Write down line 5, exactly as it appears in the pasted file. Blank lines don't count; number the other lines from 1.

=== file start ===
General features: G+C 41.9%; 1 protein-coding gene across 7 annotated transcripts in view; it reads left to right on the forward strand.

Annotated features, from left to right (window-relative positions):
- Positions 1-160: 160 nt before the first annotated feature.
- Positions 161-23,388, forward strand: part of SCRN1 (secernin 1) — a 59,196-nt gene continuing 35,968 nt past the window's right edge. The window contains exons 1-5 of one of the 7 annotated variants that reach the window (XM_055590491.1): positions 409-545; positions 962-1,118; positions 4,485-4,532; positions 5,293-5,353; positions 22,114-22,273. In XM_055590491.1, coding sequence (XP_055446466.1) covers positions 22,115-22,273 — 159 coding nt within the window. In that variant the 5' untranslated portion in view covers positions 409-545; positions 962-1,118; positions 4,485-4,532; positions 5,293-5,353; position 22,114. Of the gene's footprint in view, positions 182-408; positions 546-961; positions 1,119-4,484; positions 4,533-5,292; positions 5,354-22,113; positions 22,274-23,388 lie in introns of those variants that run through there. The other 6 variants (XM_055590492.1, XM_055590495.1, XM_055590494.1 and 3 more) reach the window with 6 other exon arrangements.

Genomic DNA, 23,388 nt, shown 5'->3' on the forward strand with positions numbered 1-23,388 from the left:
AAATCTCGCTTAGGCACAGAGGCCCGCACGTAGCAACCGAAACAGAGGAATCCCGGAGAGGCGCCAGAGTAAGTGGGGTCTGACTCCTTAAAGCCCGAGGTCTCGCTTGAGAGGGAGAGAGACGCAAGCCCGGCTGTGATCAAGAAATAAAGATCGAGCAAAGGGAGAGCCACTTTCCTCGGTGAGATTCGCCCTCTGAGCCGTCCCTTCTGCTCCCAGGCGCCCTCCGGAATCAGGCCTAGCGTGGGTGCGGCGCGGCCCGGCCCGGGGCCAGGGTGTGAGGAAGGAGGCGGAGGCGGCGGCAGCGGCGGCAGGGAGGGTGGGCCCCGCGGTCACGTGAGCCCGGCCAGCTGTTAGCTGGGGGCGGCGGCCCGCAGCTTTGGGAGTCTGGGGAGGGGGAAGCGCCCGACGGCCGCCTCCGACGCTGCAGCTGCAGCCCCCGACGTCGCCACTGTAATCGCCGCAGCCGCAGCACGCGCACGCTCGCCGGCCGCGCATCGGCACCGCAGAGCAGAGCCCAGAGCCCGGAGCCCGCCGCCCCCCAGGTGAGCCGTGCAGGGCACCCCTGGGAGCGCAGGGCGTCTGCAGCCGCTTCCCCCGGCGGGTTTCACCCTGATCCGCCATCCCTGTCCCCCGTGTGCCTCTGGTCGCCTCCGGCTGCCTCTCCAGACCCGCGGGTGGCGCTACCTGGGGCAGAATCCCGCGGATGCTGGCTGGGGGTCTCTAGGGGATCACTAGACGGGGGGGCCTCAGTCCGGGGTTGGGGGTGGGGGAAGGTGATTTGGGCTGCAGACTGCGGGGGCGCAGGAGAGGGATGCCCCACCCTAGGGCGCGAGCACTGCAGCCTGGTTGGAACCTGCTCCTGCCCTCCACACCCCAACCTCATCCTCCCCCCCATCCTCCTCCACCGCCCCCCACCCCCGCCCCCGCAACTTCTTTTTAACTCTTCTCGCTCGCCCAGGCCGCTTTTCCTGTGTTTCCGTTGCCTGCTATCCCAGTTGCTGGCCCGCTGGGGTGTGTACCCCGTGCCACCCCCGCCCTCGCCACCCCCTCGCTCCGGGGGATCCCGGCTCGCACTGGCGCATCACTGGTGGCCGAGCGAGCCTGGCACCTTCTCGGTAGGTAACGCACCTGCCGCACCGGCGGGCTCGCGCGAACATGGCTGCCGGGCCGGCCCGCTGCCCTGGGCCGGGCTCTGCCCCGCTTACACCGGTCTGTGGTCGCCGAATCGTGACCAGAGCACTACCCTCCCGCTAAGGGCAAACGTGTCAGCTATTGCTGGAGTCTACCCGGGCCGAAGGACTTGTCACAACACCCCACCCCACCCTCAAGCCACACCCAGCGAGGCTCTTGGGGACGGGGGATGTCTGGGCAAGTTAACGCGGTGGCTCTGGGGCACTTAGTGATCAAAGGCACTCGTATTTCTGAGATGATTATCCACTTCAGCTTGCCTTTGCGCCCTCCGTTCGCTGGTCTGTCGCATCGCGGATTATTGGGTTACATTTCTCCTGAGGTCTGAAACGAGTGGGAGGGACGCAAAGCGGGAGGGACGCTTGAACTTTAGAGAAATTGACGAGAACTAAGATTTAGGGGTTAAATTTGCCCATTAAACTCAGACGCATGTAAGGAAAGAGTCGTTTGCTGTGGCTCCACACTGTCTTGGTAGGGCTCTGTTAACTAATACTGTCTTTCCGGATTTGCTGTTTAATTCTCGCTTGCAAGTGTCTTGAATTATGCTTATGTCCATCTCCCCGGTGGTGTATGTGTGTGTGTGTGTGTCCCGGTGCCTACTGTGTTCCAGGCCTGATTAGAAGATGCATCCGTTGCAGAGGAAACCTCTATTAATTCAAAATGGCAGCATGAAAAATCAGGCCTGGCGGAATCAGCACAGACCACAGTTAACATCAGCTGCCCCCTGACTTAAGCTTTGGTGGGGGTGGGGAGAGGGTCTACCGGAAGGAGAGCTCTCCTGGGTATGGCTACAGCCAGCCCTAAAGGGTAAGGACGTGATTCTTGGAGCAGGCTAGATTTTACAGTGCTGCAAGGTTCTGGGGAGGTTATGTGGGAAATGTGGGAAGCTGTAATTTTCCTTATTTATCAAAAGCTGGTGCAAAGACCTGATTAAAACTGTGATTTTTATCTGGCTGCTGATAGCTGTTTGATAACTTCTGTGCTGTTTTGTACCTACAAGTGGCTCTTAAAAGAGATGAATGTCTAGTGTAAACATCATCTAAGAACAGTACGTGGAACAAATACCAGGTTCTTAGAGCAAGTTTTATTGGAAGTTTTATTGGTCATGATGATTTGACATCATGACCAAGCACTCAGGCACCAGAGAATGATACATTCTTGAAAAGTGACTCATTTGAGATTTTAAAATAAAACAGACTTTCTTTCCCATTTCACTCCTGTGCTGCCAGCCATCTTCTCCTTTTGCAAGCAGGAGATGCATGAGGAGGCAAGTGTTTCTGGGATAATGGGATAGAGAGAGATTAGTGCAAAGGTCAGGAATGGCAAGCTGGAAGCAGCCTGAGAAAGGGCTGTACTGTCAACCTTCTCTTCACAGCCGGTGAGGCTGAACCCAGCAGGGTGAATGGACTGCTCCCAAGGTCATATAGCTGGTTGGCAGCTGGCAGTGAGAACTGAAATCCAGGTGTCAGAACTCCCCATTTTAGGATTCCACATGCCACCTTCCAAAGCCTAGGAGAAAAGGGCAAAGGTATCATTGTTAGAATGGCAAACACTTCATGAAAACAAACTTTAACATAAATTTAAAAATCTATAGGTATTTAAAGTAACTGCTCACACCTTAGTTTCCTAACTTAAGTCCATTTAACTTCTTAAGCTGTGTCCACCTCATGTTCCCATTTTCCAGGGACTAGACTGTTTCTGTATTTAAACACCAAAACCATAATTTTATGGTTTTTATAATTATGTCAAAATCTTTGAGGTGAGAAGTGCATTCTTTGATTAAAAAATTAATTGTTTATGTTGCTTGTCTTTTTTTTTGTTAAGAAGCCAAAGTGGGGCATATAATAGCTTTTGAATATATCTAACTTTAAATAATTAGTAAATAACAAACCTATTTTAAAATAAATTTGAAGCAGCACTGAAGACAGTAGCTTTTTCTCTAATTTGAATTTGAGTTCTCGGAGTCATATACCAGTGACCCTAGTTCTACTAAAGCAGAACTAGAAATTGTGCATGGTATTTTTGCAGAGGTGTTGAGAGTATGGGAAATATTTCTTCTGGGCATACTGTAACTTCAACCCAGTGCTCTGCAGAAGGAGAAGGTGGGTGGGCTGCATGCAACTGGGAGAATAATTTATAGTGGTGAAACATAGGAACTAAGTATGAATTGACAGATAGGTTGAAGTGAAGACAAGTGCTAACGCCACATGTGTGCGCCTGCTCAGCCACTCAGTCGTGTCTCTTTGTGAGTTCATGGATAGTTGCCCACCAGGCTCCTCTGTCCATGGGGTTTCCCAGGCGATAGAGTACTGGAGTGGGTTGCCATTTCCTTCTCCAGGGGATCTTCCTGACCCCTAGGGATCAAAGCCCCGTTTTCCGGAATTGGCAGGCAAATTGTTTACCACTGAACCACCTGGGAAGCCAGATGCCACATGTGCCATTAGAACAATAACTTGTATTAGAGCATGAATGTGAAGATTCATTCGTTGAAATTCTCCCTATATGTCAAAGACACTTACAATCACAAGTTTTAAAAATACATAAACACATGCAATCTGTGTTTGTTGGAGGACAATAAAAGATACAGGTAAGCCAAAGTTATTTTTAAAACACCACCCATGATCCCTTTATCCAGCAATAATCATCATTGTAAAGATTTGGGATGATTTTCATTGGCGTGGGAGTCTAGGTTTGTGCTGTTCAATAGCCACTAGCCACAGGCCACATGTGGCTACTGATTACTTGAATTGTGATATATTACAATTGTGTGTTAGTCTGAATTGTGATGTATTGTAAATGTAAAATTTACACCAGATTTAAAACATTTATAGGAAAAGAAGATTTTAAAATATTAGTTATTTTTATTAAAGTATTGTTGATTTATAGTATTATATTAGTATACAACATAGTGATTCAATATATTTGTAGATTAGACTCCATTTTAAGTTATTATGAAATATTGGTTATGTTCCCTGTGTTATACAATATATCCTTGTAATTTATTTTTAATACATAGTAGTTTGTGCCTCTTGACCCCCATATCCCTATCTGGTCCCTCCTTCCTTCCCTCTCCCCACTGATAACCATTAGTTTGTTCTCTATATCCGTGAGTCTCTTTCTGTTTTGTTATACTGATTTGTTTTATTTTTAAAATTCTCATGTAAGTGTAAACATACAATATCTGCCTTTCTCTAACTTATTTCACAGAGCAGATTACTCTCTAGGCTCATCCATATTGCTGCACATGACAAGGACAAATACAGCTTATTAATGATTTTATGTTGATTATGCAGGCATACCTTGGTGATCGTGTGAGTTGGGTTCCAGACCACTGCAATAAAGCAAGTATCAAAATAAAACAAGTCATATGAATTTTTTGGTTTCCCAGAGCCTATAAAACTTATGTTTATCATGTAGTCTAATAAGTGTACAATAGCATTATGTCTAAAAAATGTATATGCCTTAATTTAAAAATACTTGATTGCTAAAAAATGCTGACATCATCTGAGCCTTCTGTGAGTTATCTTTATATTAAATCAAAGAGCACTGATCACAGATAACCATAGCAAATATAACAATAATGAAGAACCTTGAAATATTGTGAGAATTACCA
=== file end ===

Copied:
Genomic DNA, 23,388 nt, shown 5'->3' on the forward strand with positions numbered 1-23,388 from the left: